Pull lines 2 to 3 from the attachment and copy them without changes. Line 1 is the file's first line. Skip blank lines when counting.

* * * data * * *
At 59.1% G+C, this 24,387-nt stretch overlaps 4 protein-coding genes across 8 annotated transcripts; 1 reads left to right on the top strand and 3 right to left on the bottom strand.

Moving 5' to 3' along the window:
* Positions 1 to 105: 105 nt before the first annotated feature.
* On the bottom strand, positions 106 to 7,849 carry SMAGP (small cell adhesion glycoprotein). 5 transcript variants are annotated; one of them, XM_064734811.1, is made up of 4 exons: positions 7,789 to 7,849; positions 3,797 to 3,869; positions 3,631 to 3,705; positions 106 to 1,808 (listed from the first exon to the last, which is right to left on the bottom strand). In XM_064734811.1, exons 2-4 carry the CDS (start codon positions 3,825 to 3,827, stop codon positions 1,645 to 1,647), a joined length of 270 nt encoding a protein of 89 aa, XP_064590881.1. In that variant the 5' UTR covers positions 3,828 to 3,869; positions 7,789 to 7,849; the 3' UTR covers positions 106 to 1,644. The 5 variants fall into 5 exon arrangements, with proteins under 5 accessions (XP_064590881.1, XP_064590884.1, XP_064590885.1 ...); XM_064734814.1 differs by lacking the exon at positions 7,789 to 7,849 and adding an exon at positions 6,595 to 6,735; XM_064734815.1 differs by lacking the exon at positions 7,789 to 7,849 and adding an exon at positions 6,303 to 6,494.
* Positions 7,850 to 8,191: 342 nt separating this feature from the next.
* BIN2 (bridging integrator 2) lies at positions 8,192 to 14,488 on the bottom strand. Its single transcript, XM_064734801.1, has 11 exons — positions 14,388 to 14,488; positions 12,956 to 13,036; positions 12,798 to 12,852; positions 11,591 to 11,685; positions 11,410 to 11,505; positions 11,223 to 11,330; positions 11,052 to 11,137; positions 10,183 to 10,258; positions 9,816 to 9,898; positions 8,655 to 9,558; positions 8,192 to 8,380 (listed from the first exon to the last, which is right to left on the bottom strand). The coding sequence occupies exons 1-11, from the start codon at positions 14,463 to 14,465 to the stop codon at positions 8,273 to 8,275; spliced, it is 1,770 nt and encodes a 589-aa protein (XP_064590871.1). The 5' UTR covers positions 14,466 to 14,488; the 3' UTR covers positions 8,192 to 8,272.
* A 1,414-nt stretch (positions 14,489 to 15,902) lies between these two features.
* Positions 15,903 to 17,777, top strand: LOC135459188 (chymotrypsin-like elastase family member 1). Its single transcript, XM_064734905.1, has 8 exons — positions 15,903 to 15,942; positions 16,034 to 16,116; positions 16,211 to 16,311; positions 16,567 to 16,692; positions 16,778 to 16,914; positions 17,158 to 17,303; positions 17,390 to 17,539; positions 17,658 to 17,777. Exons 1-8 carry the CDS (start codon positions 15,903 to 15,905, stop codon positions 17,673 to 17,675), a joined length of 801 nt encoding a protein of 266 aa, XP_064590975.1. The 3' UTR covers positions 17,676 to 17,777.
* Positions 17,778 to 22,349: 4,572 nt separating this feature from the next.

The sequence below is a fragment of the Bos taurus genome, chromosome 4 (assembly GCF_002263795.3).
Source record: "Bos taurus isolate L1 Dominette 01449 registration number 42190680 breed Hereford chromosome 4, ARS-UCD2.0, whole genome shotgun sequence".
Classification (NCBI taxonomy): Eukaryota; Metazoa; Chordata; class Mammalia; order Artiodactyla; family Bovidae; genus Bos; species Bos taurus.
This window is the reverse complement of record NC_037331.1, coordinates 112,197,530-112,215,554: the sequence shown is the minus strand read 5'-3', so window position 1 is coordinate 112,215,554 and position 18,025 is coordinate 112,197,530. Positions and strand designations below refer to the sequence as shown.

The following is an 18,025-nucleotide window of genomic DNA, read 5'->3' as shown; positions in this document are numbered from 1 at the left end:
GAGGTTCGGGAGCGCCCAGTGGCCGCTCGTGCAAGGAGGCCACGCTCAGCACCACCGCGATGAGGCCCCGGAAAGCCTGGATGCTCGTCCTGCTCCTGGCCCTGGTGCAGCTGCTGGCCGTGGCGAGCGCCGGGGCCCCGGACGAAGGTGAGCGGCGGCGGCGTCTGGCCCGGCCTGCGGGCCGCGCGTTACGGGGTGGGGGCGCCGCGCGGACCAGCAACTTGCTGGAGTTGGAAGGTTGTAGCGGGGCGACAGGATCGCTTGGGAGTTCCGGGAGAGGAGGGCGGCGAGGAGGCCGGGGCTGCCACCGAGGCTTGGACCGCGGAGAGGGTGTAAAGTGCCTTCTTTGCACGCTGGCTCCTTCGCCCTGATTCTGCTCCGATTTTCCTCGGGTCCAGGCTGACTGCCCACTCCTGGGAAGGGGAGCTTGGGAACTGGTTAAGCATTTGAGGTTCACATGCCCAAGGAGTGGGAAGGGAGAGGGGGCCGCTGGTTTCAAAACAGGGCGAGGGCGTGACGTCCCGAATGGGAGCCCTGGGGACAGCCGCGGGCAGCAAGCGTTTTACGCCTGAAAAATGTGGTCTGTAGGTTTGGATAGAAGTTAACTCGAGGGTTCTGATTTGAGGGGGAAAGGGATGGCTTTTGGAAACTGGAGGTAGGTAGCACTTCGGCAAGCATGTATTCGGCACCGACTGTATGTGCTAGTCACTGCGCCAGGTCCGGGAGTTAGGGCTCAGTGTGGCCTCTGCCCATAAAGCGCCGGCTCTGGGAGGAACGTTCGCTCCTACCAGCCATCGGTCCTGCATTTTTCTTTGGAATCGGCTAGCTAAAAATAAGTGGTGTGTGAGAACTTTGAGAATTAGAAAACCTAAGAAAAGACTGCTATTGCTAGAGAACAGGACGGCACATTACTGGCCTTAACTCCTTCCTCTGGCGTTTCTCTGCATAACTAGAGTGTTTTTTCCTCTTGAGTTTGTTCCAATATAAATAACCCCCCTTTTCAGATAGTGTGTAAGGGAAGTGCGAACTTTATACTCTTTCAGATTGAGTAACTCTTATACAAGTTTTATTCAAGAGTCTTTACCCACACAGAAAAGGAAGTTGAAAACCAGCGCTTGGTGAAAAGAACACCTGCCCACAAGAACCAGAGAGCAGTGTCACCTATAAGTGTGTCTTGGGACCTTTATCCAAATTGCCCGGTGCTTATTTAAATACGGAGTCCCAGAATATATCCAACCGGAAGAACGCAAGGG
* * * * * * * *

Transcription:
Moving 5' to 3' along the window:
* Positions 1 to 105: 105 nt before the first annotated feature.